Satoshi Nakamoto Autobiography: Fact Or Fiction?

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“It was inevitable.

The Times 03/Jan/2009 Chancellor on brink of second bailout for banks.”

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So begins the twenty-one-page book excerpt which appeared on NakamotoFamilyFoundation.org on the 29th of June, which purported to be written by Bitcoin creator Satoshi Nakamoto.

The document was enigmatically titled ‘Duality’ and, if genuine, would be the first contact that Satoshi Nakamoto has made since his or her disappearance in 2011. The reference to the Times article is the same reference which was placed in the first genesis block of the Bitcoin blockchain, and signals the economic and political motives of its creator.

Inventor or imposter?

At this point, however, it’s a very big ‘if’. Many apparent Satoshis have appeared in the past, and there remains the strong likelihood that this will simply be another imposter. The aptly-named domain name was purchased just a few days before the text was posted, and while the excerpt relays the early days of Bitcoin’s creation, most of the details are already public knowledge.

The few ‘new’ details which do emerge from the document might titillate Bitcoin devotees – such as ‘Nakamoto’s’ claim that his mother was a published author – but such tidbits are unconfirmable and somewhat irrelevant.

In fact, if the author is an imposter, this might be where they give themselves away. Another claim is made regarding the literary industry, namely that the author’s grandmother ran a publishing house.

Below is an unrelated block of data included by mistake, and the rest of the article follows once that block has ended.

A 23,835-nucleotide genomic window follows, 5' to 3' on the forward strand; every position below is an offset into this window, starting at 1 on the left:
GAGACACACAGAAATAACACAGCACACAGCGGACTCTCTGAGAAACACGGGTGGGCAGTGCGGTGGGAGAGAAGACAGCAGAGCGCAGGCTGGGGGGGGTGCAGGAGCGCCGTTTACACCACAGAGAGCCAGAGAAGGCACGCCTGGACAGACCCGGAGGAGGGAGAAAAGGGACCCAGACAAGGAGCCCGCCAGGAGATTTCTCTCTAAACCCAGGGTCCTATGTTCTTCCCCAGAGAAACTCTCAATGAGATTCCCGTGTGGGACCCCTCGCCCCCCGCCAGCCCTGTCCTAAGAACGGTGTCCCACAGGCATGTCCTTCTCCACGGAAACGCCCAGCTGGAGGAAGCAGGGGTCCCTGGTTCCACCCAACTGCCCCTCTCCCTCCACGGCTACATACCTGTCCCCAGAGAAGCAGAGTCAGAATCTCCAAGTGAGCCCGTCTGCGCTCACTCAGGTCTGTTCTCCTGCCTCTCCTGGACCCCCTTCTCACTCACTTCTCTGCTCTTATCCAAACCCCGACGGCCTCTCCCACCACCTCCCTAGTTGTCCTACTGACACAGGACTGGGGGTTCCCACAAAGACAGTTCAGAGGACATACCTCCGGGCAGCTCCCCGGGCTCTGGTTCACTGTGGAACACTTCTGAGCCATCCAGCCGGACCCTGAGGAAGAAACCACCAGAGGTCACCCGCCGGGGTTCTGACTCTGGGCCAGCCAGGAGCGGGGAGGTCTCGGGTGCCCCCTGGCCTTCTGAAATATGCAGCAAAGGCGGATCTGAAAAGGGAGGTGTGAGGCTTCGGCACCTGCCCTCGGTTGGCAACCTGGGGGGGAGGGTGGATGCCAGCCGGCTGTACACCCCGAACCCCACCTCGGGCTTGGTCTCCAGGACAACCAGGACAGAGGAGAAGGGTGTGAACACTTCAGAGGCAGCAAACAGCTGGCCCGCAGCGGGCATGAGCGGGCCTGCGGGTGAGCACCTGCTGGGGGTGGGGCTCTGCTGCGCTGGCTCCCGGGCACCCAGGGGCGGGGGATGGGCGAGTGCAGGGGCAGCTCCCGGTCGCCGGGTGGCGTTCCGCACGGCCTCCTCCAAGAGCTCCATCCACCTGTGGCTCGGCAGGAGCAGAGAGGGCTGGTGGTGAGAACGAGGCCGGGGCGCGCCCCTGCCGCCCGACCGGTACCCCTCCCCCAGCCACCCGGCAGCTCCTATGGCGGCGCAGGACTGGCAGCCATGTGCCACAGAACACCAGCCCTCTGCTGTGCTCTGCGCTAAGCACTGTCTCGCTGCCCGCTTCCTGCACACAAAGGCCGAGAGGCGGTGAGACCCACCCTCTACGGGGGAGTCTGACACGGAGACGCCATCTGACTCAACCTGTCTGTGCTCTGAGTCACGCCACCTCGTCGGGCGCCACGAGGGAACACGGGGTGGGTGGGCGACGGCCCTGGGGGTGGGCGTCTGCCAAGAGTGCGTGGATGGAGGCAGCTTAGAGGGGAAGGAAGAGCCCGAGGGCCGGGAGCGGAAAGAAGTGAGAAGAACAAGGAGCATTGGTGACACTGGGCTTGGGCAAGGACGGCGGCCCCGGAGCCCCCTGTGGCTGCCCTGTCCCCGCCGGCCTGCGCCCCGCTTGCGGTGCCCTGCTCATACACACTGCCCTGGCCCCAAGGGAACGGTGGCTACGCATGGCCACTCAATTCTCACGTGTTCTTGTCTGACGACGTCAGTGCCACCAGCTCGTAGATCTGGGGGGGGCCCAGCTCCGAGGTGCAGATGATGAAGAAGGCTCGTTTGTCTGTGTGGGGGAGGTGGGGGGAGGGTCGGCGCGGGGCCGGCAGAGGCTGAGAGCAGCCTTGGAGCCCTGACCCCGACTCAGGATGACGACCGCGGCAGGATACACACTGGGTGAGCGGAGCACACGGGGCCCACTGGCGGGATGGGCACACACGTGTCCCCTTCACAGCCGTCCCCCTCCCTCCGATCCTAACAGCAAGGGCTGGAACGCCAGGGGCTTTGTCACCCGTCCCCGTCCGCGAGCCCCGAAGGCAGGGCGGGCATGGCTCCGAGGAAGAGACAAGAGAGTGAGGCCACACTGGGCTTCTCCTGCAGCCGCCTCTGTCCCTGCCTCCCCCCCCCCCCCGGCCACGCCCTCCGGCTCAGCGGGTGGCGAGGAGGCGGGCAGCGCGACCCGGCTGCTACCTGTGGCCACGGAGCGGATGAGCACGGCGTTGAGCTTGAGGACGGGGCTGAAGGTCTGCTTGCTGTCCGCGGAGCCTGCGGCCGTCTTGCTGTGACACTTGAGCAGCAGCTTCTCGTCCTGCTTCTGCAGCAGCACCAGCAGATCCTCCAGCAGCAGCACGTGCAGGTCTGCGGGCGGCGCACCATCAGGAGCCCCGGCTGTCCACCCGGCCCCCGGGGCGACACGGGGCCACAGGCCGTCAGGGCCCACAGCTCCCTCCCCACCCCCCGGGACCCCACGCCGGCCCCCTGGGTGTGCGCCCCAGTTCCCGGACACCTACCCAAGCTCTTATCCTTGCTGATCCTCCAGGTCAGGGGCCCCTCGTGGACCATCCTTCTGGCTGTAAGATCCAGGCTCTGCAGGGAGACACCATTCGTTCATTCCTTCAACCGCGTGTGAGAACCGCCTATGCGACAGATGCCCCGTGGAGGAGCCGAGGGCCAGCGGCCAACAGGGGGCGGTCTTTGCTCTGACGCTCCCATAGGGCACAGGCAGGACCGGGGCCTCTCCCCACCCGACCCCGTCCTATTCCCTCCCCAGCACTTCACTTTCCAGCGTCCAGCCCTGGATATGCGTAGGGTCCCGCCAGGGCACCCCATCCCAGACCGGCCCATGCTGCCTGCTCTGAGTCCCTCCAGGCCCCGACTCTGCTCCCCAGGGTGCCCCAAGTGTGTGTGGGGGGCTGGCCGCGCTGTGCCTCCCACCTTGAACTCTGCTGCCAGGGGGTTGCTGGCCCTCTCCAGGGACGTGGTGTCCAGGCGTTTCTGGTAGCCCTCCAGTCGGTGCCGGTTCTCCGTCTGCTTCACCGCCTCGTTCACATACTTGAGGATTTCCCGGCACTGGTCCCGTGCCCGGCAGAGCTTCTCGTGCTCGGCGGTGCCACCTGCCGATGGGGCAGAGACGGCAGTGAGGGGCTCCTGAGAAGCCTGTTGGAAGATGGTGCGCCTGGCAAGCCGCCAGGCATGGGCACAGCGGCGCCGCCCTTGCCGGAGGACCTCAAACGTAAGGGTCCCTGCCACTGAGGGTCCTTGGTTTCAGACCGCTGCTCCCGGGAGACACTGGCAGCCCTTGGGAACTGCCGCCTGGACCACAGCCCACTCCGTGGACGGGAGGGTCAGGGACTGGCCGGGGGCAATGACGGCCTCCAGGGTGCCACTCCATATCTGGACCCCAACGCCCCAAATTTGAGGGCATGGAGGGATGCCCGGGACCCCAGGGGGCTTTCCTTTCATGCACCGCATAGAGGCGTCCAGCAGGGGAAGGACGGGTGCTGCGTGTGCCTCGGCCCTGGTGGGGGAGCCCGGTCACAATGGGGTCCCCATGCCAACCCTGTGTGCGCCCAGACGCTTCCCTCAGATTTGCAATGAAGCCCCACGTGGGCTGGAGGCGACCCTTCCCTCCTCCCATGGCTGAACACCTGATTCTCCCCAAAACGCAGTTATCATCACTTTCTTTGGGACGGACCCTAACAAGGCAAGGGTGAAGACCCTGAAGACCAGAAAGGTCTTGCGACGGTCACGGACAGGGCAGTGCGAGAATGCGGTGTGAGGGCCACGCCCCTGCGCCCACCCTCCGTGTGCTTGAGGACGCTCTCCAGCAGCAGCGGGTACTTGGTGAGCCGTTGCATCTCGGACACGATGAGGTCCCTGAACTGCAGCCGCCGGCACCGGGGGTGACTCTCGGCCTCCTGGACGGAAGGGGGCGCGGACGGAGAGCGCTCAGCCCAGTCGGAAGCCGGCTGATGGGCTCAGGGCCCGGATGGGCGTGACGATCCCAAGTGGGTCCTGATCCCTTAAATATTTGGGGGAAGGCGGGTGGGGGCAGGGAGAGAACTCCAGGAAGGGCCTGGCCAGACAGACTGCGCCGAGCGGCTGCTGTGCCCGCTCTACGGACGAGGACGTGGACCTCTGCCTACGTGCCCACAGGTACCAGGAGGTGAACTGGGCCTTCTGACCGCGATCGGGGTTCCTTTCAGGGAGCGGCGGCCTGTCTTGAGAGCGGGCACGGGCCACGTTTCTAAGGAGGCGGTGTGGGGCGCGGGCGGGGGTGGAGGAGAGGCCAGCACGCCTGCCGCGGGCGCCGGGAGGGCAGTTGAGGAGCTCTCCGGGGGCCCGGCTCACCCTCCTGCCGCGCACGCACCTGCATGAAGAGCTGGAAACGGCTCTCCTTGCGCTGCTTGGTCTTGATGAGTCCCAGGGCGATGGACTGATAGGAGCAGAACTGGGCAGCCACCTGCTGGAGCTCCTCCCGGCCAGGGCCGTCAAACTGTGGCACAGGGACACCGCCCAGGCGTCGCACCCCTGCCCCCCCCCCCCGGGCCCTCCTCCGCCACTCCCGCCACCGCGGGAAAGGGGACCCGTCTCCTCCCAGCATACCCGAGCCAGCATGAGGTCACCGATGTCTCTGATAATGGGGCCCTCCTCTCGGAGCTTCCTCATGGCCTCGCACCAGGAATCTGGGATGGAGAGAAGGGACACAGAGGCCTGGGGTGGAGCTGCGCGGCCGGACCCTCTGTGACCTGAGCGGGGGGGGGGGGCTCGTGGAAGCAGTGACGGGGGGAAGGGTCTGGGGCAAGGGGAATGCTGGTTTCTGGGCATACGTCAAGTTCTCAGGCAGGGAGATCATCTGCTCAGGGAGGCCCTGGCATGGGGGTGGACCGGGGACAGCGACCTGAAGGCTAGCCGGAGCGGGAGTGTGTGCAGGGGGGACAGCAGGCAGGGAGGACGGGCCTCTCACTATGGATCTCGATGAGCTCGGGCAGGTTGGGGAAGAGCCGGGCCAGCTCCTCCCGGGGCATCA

Such claims could be the sign of someone trying to cover their tracks, a way to explain away the document’s literary flourishes, which may strike many as uncharacteristic of a geeky tech genius.

Pseudonym

Either way, the document also claims to explain the source of the Satoshi Nakamoto pseudonym:

“Satoshi Nakamoto is not a real name. Specifically, not a legal name. It is primarily the essence of thoughts and reason. I wanted the most common name, which I knew no one outside of Japan had any recollection that Satoshi Nakamoto was the equivalent of ‘John Smith’.”

The excerpt contains details of ‘Satoshi’s’ struggle to remain anonymous in the early days, and how he forgot to hide the timestamps of the posts he made to various forums around that time. That small oversight allowed industrious individuals to track the behavioral patterns of ‘Nakamoto’:

“Some were intuitive enough to graph together the hours in which I would post on the forums and commit to the repository and formed a literal ‘map’ of when I was awake and when I was asleep.”

That map placed ‘Satoshi Nakamoto’ somewhere on the East Coast of the United States, but even this is only speculative, and could simply be another diversionary tactic employed by the real Satoshi to cover his tracks.

Marketing effort?

Given the steady stream of speculation and the regular occurrence of fake Satoshis in the past, the odds are that we’re witnessing a blatant marketing effort.

Many have called for ‘Satoshi’ to move the first coins ever mined from his Bitcoin wallet, showing that he is indeed the owner of Nakamoto’s wallet. It hasn’t happened yet, and it wouldn’t be wise to hold your breath.

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